For young children, all states currently require the use of child safety seats, and the minimum age and weight requirements to graduate to seat belts has been increasing over time. A new study in the journal Economic Inquiry reveals that lap-and-shoulder seat belts perform as well as child safety seats in preventing serious injury. However, safety seats tend to be better at reducing less serious injuries.
Steven D. Levitt of theUniversity of Chicago and author of the book Freakonomics and Joseph J. Doyle of the Massachusetts Institute of Technology analysed three large representative samples of crashes reported to the police, as well as linked hospital data, among motor vehicle passengers aged 2-6 years of age. Researchers used the data to compare seat belts and child safety seats in preventing injury.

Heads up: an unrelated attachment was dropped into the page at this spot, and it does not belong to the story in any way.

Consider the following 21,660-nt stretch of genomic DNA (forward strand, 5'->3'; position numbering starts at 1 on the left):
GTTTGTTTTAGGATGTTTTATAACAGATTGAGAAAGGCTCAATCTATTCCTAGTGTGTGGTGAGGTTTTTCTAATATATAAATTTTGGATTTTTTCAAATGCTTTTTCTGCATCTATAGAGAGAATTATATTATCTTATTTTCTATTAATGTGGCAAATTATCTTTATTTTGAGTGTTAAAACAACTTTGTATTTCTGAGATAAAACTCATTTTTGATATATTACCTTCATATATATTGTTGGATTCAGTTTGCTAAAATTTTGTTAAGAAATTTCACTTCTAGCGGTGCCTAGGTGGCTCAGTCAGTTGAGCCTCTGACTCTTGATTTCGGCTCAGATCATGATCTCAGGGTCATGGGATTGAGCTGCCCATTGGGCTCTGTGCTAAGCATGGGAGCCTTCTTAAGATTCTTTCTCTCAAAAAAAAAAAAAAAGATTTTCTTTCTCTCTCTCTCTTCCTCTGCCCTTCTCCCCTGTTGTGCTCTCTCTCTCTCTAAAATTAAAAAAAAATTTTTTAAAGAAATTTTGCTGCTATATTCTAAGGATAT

Results show that lap-and-shoulder seat belts perform as well as child safety seats in preventing serious injury. Safety seats were associated with a statistically significant 25 percent reduction in less serious injuries. Lap belts are somewhat less effective than the other two types of restraints, but far superior to riding unrestrained.
'Our comparisons across restraint types incorporate the way they are used, or misused, in practice,' the authors conclude. 'Because many child safety seats are, in actual use, improperly installed, our estimates are likely to understate the benefits associated with their proper use. From a public policy perspective, however, understanding how safety devices work in practice, as opposed to under ideal circumstances, is of great importance.'